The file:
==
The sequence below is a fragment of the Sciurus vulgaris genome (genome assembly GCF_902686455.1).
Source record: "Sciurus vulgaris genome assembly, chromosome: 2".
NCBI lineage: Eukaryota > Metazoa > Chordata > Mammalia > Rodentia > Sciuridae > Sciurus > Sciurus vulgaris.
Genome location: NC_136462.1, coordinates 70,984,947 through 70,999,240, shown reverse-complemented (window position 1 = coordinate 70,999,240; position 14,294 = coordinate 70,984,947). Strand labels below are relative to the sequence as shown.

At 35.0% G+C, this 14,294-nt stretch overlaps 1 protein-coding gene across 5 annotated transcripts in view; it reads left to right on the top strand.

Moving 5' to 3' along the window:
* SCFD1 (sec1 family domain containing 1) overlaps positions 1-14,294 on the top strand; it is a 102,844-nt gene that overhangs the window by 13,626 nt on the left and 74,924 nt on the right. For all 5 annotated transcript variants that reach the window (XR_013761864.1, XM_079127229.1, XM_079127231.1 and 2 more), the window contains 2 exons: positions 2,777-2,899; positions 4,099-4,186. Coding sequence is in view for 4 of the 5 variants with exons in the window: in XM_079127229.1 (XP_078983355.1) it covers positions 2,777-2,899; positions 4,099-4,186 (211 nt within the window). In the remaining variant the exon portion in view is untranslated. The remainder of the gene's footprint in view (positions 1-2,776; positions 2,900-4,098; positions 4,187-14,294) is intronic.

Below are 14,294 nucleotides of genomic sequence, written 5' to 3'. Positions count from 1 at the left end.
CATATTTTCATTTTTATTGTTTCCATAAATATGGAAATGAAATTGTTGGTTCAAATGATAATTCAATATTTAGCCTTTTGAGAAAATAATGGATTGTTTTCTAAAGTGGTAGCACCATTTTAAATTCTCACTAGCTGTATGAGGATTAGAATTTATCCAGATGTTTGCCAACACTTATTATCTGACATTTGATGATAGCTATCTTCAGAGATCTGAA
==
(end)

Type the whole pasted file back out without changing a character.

The sequence below is a fragment of the Sciurus vulgaris genome (genome assembly GCF_902686455.1).
Source record: "Sciurus vulgaris genome assembly, chromosome: 2".
NCBI lineage: Eukaryota > Metazoa > Chordata > Mammalia > Rodentia > Sciuridae > Sciurus > Sciurus vulgaris.
Genome location: NC_136462.1, coordinates 70,984,947 through 70,999,240, shown reverse-complemented (window position 1 = coordinate 70,999,240; position 14,294 = coordinate 70,984,947). Strand labels below are relative to the sequence as shown.

At 35.0% G+C, this 14,294-nt stretch overlaps 1 protein-coding gene across 5 annotated transcripts in view; it reads left to right on the top strand.

Moving 5' to 3' along the window:
* SCFD1 (sec1 family domain containing 1) overlaps positions 1-14,294 on the top strand; it is a 102,844-nt gene that overhangs the window by 13,626 nt on the left and 74,924 nt on the right. For all 5 annotated transcript variants that reach the window (XR_013761864.1, XM_079127229.1, XM_079127231.1 and 2 more), the window contains 2 exons: positions 2,777-2,899; positions 4,099-4,186. Coding sequence is in view for 4 of the 5 variants with exons in the window: in XM_079127229.1 (XP_078983355.1) it covers positions 2,777-2,899; positions 4,099-4,186 (211 nt within the window). In the remaining variant the exon portion in view is untranslated. The remainder of the gene's footprint in view (positions 1-2,776; positions 2,900-4,098; positions 4,187-14,294) is intronic.

Below are 14,294 nucleotides of genomic sequence, written 5' to 3'. Positions count from 1 at the left end.
CATATTTTCATTTTTATTGTTTCCATAAATATGGAAATGAAATTGTTGGTTCAAATGATAATTCAATATTTAGCCTTTTGAGAAAATAATGGATTGTTTTCTAAAGTGGTAGCACCATTTTAAATTCTCACTAGCTGTATGAGGATTAGAATTTATCCAGATGTTTGCCAACACTTATTATCTGACATTTGATGATAGCTATCTTCAGAGATCTGAA